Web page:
An interview with Mint Worthy's Vanessa Bowen
Vanessa was living in a condo she couldn’t afford, buying things she probably didn’t need and was living paycheck to paycheck.
A lot of us can relate.
Vanessa was in her early twenties, but she wanted to live that lifestyle, at the time at least. She soon realized that wasn’t what she wanted.
Now, Vanessa as a designated accountant and neuro-linguistic programming practitioner. She's also the founder of Mint Worthy.
“I asked myself, ‘How did I get to this? There is no reason for me to be in this situation.’” Bowen said during a phone interview with Elena’s Club.
Bowen decided it was time to turn her life around and get face-to-face with her relationship to money and fix her lifestyle.
“That was when I got into this journey of personal finance. I got a mentor, and I learned how to better manage my finances,” she said. “It became a passion.”
She was able to buy her first investment property at 27 and realized that after working in the corporate world for nearly a decade it was time to quit and start helping women.
So she did just that. She quit her job and made it her job to help young women change their relationship to money.
In November, Elena’s Club will host three financial literacy courses that will help young women understand everything there is to know about personal finances.
It includes budgeting, saving and investing, and of course, money manifestation.
Bowen, who is one of the financial literacy instructors, will be helping women understand their relationship better with money.
Her company, Mint Worthy, is a personal finance coaching platform that helps women shift their relationship with money and take control of their finances. Her coaching helps women understand new ways of managing and controlling their finances and teaches strategies to truly reach their financial goals.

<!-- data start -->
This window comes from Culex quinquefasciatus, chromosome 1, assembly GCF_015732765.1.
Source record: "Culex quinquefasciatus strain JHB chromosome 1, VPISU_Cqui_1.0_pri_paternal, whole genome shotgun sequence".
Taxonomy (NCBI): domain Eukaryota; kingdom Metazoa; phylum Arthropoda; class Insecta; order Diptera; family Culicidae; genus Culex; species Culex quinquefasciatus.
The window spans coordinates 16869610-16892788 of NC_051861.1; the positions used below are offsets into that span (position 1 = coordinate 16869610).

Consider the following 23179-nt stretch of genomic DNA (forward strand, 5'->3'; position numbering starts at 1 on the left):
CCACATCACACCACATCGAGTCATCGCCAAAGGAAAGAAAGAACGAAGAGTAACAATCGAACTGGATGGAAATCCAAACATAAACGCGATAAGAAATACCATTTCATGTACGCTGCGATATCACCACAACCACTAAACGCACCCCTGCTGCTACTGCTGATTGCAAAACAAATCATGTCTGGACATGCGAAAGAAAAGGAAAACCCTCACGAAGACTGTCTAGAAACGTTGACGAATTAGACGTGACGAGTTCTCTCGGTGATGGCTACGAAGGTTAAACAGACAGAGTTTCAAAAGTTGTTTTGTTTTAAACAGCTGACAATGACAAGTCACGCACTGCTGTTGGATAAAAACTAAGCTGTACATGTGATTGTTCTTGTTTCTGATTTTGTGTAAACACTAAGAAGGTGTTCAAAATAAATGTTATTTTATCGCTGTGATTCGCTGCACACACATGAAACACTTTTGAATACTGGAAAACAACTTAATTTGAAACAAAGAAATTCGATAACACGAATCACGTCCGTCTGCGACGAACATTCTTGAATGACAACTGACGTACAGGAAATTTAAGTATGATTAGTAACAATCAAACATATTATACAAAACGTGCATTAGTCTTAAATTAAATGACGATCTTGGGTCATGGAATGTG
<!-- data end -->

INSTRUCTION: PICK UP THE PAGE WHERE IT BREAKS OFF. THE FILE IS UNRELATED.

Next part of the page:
“We need to look at all topics of financial literacy, it is very broad and you can go down a rabbit hole. That includes debt management, saving, spending, leveraging alternative investments. But what I am more focused on is getting women intuned with their relationship with money and their mindset around money,” she said.
In her experience, Bowen noticed that while working with clients she’s able to help them build knowledge on managing finances, but once the client leaves they “revert back to their old habits, beliefs and insecurities.”
“So what I talk about first is their relationship with money. We all have limiting beliefs about our relationship with money,” she said. “We hold this guilt and shame around money, which inhibits us from taking better actions and making better decisions.”
Bowen said that by changing our mindset now, we are able to build better habits that we can teach the future generation of young women, who for generations have not been properly talked to about money management and having a healthy mindset about money.